The latest Chipsynth from Plogue takes on the classic 6-operator FM synthesis as found in the Yamaha DX7 and aims for complete accuracy.
There are several emulations of the good old Yamaha DX7 out there and each one claims to be accurate, authentic and realistic software versions of the hardware synthesizer. However, Plogue is known for its attention to detail and almost fanatical approach to modelling circuits, sound and behaviour. What they didn’t do is try to emulate the user experience of buttons, a data entry slider and a very small screen. Instead, they’ve brought all the functionality, depth and detail out onto the front panel of the interface smoothing that legendary learning curve down to easily accessible levels. Nice job!
Plogue calls it the dynamic patch editing system that removes the need for algorithm diagrams, although these still exist in the manual and seem to be important. There are also pages of detail about the nature of the synthesis which reads as complex and deep as ever so I’m not exactly sure where all the simplicity comes in. There are a load of presets to explore and they do start to reveal how the interface works and because you can see the operators take shape in the interface in front of you I imagine that’s what they’re talking about.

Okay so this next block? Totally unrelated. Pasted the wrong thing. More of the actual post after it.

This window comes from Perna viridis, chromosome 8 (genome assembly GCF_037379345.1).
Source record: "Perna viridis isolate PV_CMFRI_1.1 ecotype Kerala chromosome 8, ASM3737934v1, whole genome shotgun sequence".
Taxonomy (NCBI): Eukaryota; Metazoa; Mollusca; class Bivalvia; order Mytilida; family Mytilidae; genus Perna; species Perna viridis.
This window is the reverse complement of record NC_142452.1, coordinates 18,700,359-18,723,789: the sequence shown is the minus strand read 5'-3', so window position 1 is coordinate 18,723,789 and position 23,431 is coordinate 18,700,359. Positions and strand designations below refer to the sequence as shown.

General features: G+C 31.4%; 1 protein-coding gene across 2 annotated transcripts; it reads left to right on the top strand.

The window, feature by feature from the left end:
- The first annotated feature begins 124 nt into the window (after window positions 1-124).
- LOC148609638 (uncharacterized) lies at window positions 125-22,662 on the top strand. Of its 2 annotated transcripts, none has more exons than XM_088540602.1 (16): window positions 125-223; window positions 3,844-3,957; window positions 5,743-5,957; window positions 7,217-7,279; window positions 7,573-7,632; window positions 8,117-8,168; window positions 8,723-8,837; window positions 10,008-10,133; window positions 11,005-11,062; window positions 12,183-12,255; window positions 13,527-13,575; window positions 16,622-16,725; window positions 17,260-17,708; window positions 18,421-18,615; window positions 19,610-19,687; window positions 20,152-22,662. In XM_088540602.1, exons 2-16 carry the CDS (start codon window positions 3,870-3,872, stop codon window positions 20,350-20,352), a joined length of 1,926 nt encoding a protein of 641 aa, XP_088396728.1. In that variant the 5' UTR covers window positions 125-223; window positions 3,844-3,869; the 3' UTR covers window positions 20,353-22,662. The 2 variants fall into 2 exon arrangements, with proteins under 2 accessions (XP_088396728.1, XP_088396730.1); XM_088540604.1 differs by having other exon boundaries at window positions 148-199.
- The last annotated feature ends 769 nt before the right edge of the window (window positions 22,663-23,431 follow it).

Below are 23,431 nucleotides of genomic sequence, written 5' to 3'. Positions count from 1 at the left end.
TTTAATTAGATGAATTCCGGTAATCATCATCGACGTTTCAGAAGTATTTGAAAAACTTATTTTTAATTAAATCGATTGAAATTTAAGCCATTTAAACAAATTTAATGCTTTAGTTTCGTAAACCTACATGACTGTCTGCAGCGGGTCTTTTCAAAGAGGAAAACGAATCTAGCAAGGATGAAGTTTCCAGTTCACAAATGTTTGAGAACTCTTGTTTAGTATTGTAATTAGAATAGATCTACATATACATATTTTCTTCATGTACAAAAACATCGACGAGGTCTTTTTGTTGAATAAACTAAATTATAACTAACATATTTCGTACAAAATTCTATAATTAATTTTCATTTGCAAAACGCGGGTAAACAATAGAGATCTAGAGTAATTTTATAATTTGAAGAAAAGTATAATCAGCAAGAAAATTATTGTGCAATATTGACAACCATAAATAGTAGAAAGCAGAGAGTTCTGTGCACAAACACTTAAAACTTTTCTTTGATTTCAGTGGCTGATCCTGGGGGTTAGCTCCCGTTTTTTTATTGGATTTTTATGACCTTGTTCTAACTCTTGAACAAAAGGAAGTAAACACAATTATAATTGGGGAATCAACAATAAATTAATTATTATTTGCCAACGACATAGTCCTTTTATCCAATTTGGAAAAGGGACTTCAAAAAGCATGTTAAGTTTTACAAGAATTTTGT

The interface is set up in pages where you first have layer A and layer B which can be completely independent programs. Then you have the SYX page which is your patch library where you can load 32 SYX patches per layer and these can come from the original DX7 or any other source of compatible patches. MATRIX is for modulation and FX is for effects.
It all gets deep really fast but the layout and easy access to knobs and parameters make exploring and experimenting an enjoyable experience. There’s no doubt that this is the software version of the DX7 that devotees have been waiting for. Check out the feature overview video below for everything you need to know.
Chipsynth OPS7 is available now for VST and AAX on macOS and Windows for £46.80.